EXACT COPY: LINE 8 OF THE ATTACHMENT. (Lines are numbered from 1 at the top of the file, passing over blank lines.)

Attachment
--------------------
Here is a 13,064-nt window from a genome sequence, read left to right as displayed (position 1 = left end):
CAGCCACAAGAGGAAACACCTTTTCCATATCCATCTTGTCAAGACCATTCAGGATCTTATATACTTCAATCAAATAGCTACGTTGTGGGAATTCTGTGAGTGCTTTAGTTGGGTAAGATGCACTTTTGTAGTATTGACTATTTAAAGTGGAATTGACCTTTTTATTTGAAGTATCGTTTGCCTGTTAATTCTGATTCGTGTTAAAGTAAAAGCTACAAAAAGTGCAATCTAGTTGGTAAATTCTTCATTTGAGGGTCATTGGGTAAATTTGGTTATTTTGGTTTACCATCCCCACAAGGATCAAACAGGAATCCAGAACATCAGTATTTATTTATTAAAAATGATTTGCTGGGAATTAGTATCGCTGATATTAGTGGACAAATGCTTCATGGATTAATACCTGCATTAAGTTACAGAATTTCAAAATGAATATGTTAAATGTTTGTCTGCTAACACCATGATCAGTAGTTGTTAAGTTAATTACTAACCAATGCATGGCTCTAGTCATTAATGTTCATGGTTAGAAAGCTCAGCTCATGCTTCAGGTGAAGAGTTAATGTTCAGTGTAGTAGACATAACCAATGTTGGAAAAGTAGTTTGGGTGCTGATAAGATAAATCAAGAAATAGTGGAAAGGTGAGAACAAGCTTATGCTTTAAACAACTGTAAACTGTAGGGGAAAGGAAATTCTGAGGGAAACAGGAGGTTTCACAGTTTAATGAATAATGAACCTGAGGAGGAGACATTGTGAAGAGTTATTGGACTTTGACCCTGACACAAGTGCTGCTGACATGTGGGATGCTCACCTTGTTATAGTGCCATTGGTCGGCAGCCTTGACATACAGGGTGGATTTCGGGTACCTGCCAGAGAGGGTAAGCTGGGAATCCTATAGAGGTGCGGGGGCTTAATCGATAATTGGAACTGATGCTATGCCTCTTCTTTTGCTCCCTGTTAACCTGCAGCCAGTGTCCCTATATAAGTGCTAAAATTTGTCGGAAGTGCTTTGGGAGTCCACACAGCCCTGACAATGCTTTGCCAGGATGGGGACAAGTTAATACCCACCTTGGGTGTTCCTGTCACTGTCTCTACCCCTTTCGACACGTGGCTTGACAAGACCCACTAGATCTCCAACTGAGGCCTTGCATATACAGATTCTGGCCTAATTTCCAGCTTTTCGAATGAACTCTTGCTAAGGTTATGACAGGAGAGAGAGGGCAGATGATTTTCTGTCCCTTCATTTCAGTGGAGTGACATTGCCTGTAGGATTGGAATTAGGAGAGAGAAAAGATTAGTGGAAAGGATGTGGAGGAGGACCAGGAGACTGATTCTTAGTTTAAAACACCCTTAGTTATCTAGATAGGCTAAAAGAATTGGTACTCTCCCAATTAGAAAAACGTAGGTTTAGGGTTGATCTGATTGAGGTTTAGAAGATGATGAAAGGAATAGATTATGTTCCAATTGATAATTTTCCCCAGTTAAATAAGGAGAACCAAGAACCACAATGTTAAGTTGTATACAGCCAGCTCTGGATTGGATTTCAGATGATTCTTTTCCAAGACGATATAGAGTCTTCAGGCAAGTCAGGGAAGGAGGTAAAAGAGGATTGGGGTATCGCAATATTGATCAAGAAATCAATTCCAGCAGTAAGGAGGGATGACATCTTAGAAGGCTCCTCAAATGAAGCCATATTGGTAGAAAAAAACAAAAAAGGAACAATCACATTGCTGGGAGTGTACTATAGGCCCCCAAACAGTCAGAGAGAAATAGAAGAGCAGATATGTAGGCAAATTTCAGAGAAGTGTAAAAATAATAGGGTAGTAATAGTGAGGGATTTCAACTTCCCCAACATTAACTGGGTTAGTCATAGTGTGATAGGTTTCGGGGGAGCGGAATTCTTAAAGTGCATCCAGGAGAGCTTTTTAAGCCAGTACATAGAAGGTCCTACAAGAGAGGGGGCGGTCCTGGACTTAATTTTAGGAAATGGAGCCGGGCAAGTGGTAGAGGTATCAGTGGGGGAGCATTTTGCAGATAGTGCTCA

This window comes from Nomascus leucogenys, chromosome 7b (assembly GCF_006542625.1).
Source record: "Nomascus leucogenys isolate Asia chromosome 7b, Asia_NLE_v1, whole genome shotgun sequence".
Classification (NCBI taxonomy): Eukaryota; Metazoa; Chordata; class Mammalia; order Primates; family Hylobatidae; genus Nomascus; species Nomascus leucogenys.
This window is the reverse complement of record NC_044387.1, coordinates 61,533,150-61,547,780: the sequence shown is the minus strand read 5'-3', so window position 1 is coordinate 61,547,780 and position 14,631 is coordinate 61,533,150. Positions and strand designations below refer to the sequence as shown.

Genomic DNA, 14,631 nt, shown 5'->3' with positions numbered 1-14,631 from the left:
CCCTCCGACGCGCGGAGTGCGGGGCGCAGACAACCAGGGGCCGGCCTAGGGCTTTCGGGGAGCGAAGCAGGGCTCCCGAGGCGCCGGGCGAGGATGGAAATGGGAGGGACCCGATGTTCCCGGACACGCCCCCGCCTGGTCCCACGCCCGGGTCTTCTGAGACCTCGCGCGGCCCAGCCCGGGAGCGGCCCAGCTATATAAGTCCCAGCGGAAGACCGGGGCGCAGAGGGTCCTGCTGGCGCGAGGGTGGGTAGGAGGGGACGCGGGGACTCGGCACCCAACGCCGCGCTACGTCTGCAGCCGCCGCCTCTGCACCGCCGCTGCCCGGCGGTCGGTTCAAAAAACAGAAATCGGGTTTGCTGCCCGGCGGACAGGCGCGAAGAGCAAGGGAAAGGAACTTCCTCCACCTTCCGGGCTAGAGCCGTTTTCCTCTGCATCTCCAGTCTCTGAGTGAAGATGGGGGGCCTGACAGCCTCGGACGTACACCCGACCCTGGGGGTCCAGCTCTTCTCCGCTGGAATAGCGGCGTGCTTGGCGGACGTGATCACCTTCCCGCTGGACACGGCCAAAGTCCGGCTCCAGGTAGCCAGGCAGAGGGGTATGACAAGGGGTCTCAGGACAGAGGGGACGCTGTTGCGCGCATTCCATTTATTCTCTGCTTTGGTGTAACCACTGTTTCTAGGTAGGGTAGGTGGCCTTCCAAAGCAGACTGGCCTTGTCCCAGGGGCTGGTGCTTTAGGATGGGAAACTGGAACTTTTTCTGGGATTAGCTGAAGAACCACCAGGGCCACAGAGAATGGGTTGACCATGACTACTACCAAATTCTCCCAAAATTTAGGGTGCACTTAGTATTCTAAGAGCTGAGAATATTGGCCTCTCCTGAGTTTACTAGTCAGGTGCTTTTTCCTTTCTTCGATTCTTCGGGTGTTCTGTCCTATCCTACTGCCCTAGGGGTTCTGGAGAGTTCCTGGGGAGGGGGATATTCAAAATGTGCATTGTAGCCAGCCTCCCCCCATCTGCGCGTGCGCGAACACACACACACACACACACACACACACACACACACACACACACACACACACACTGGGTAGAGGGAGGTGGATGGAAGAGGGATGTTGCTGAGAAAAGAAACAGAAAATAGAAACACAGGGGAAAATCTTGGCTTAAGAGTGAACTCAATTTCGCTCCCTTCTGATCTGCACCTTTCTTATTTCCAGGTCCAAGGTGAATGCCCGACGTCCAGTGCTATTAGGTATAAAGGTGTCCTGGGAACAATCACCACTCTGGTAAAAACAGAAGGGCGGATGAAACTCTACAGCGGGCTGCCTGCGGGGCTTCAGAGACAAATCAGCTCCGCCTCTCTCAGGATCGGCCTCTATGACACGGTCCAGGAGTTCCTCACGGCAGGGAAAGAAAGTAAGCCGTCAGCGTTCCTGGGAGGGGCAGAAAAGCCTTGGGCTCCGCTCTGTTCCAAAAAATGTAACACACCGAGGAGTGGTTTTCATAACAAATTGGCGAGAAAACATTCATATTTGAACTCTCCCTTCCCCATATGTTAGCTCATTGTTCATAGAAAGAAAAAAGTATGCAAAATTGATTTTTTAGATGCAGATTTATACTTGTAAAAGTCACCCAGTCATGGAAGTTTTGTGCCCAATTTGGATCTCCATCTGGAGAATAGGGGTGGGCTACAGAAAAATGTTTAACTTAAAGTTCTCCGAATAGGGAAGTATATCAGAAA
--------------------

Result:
CCCTCCGACGCGCGGAGTGCGGGGCGCAGACAACCAGGGGCCGGCCTAGGGCTTTCGGGGAGCGAAGCAGGGCTCCCGAGGCGCCGGGCGAGGATGGAAATGGGAGGGACCCGATGTTCCCGGACACGCCCCCGCCTGGTCCCACGCCCGGGTCTTCTGAGACCTCGCGCGGCCCAGCCCGGGAGCGGCCCAGCTATATAAGTCCCAGCGGAAGACCGGGGCGCAGAGGGTCCTGCTGGCGCGAGGGTGGGTAGGAGGGGACGCGGGGACTCGGCACCCAACGCCGCGCTACGTCTGCAGCCGCCGCCTCTGCACCGCCGCTGCCCGGCGGTCGGTTCAAAAAACAGAAATCGGGTTTGCTGCCCGGCGGACAGGCGCGAAGAGCAAGGGAAAGGAACTTCCTCCACCTTCCGGGCTAGAGCCGTTTTCCTCTGCATCTCCAGTCTCTGAGTGAAGATGGGGGGCCTGACAGCCTCGGACGTACACCCGACCCTGGGGGTCCAGCTCTTCTCCGCTGGAATAGCGGCGTGCTTGGCGGACGTGATCACCTTCCCGCTGGACACGGCCAAAGTCCGGCTCCAGGTAGCCAGGCAGAGGGGTATGACAAGGGGTCTCAGGACAGAGGGGACGCTGTTGCGCGCATTCCATTTATTCTCTGCTTTGGTGTAACCACTGTTTCTAGGTAGGGTAGGTGGCCTTCCAAAGCAGACTGGCCTTGTCCCAGGGGCTGGTGCTTTAGGATGGGAAACTGGAACTTTTTCTGGGATTAGCTGAAGAACCACCAGGGCCACAGAGAATGGGTTGACCATGACTACTACCAAATTCTCCCAAAATTTAGGGTGCACTTAGTATTCTAAGAGCTGAGAATATTGGCCTCTCCTGAGTTTACTAGTCAGGTGCTTTTTCCTTTCTTCGATTCTTCGGGTGTTCTGTCCTATCCTACTGCCCTAGGGGTTCTGGAGAGTTCCTGGGGAGGGGGATATTCAAAATGTGCATTGTAGCCAGCCTCCCCCCATCTGCGCGTGCGCGAACACACACACACACACACACACACACACACACACACACACACACACACACACACTGGGTAGAGGGAGGTGGATGGAAGAGGGATGTTGCTGAGAAAAGAAACAGAAAATAGAAACACAGGGGAAAATCTTGGCTTAAGAGTGAACTCAATTTCGCTCCCTTCTGATCTGCACCTTTCTTATTTCCAGGTCCAAGGTGAATGCCCGACGTCCAGTGCTATTAGGTATAAAGGTGTCCTGGGAACAATCACCACTCTGGTAAAAACAGAAGGGCGGATGAAACTCTACAGCGGGCTGCCTGCGGGGCTTCAGAGACAAATCAGCTCCGCCTCTCTCAGGATCGGCCTCTATGACACGGTCCAGGAGTTCCTCACGGCAGGGAAAGAAAGTAAGCCGTCAGCGTTCCTGGGAGGGGCAGAAAAGCCTTGGGCTCCGCTCTGTTCCAAAAAATGTAACACACCGAGGAGTGGTTTTCATAACAAATTGGCGAGAAAACATTCATATTTGAACTCTCCCTTCCCCATATGTTAGCTCATTGTTCATAGAAAGAAAAAAGTATGCAAAATTGATTTTTTAGATGCAGATTTATACTTGTAAAAGTCACCCAGTCATGGAAGTTTTGTGCCCAATTTGGATCTCCATCTGGAGAATAGGGGTGGGCTACAGAAAAATGTTTAACTTAAAGTTCTCCGAATAGGGAAGTATATCAGAAA